You can add an escaped version as a query parameter value to the endpoint URL shown above, resulting in the following URL (split here for display, but to be treated as a single line). The best practice is to use a URL encoding function to properly format the query for HTTP:

http://ourserver.com:8080/edg/tbl/sparql?query=SELECT+?continent+WHERE+{GRAPH+<urn:x-evn-master:geo>+
{?continent+a+<http://topquadrant.com/ns/examples/geography%23Continent>}}

An option to specifying the named graph with the GRAPH keyword, you can use an endpoint specific to the asset collection you want to query.

To do so, name the graph in a default-graph-uri parameter added to the URL. For example, let’s look at this simpler query that does not mention the graph to query:

SELECT ?continent WHERE  
{?continent a <http://topquadrant.com/ns/examples/geography#Continent>}

Escaping this and adding it to the SPARQL endpoint URL with the named graph specified using the default-graph-uri parameter gives us the following URL (split here for display, but to be treated as one line):

http://ourserver.com:8080/edg/tbl/sparql?default-graph-uri=urn:x-evn-master:geo&query=SELECT+?continent+WHERE+{?continent+a+<http://topquadrant.com/ns/examples/geography%23Continent>}

For further information on these options and on ways to specify the result set format, see the TBC-ME online help at TopBraid Composer > TopBraid Live Integration > TopBraid Live SPARQL Endpoint.

SPARQL endpoint update

SPARQL Update statements can be executed on EDG project graphs. By default, SPARQL Endpoint Updates are disabled. To enable updates set the Advanced ParameterEnable SPARQL updates  to true in Server Administration > Server Configuration Parameters. Access controls are also available for SPARQL Endpoint Updates. For more information on setup for SPARQL Endpoint update, see SPARQLEndpointUpdate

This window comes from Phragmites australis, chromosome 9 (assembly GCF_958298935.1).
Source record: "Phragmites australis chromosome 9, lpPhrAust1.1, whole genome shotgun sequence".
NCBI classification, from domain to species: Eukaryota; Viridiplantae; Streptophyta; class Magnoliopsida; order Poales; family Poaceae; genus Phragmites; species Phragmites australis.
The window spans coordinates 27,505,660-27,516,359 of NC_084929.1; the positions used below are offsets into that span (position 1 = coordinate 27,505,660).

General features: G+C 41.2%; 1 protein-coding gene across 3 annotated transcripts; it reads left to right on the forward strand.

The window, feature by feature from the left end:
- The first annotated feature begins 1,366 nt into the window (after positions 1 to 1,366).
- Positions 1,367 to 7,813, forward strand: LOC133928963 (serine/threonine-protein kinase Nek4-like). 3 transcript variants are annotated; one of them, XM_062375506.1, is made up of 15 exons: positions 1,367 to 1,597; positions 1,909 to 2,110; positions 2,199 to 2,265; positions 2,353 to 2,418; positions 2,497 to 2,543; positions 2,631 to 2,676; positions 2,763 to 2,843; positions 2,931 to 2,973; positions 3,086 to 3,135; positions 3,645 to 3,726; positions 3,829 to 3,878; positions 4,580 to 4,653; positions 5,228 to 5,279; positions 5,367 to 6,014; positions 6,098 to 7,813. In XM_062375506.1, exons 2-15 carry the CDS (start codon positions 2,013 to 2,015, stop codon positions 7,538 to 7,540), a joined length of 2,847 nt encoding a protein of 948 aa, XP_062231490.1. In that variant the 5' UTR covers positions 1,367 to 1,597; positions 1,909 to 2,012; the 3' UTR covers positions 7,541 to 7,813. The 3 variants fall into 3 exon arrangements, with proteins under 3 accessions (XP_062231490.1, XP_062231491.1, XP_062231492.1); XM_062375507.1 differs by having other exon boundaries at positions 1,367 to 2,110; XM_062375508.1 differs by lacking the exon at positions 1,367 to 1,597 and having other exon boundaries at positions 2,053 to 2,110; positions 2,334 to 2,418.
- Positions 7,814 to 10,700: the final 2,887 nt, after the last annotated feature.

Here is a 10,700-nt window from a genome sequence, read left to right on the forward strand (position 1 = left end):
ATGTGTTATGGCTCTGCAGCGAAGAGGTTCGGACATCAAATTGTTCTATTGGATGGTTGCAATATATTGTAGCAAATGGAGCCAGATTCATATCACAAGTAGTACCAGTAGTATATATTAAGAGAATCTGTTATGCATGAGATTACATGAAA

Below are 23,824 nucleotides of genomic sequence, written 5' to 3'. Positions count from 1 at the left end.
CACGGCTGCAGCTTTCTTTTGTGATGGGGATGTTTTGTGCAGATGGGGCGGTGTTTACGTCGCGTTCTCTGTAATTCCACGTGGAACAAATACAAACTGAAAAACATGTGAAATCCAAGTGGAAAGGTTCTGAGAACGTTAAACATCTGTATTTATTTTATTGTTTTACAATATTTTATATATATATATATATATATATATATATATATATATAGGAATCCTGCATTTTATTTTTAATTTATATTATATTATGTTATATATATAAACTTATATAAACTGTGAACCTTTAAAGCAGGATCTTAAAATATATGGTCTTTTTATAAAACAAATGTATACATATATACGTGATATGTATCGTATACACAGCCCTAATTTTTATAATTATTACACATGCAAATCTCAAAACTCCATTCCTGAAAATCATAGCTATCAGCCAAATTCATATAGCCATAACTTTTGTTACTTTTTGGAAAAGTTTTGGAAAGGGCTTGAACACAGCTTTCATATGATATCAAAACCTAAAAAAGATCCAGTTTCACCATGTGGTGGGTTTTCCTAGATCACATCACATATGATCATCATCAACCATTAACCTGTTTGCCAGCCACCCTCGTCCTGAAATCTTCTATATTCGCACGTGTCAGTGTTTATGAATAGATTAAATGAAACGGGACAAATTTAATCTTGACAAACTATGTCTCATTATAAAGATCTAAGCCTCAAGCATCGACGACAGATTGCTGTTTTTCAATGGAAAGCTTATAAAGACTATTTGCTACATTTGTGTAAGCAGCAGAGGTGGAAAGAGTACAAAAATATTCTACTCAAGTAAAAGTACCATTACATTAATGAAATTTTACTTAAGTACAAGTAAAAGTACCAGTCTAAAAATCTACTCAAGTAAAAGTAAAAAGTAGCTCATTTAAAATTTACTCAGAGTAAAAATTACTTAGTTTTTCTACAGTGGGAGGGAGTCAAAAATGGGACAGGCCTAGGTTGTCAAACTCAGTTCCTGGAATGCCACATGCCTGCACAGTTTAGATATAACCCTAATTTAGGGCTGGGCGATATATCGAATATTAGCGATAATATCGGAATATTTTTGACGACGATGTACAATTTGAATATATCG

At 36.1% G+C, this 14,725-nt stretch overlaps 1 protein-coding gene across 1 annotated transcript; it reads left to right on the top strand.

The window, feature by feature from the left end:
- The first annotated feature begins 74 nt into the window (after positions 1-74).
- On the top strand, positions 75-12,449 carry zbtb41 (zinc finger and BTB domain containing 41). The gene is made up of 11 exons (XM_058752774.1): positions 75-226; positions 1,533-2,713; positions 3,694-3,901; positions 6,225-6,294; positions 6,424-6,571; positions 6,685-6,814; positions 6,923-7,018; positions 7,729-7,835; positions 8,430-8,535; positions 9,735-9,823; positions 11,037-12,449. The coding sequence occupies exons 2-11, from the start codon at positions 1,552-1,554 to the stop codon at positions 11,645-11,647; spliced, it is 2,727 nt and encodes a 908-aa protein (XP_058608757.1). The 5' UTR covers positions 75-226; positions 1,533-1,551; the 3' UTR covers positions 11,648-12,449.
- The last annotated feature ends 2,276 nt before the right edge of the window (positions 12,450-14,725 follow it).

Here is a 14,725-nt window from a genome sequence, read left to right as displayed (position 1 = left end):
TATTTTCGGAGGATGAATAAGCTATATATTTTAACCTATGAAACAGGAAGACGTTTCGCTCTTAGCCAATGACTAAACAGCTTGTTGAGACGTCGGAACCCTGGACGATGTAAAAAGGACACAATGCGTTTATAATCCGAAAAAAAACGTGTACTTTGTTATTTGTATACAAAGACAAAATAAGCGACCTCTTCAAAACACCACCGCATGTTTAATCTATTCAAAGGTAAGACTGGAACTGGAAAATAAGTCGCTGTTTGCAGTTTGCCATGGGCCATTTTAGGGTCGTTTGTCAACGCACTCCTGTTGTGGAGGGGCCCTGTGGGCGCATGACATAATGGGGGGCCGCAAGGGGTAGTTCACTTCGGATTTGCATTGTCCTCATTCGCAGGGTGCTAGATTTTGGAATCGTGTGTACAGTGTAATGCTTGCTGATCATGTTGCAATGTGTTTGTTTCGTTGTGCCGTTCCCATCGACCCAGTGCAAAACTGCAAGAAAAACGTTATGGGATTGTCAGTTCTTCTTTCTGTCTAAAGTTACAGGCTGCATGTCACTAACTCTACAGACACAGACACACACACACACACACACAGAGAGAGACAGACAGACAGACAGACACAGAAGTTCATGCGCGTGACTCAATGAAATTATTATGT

SPARQL Update statements use the sparql servlet with the update parameter for specifying the SPARQL Update query. Note that the query must therefore explicitly specify a graph context to execute the update in using the GRAPH <…> syntax. An example update call is shown in the following URL:

tbl/sparql?update=INSERT{GRAPH <urn:x-evn-master:schemaexample>{< http://topbraid.org/examples/topquadrant%23TBEVN > < http://www.w3.org/2000/01/rdf-schema%23comment > "a comment"}}WHERE {}

Note this assumes a user is logged in, either via a browser or a basic authentication request. SPARQL Updates can be included in the change history by appending the user name to the end of the graph name as in the following example. The change will be added to the change graph with the currently logged in user as the creator of the change.

tbl/sparql?update=INSERT{GRAPH <urn:x-evn-master:schemaexample:Administrator>{< http://topbraid.org/examples/topquadrant%23TBEVN > < http://www.w3.org/2000/01/rdf-schema%23comment > "a second comment"}}WHERE {}

Access controls can also be defined for SPARQL Update using the Rights Management page and the SPARQLUpdateAllowGrp and SPARQLUpdateDenyGrp groups. For more information see the Rights Management document.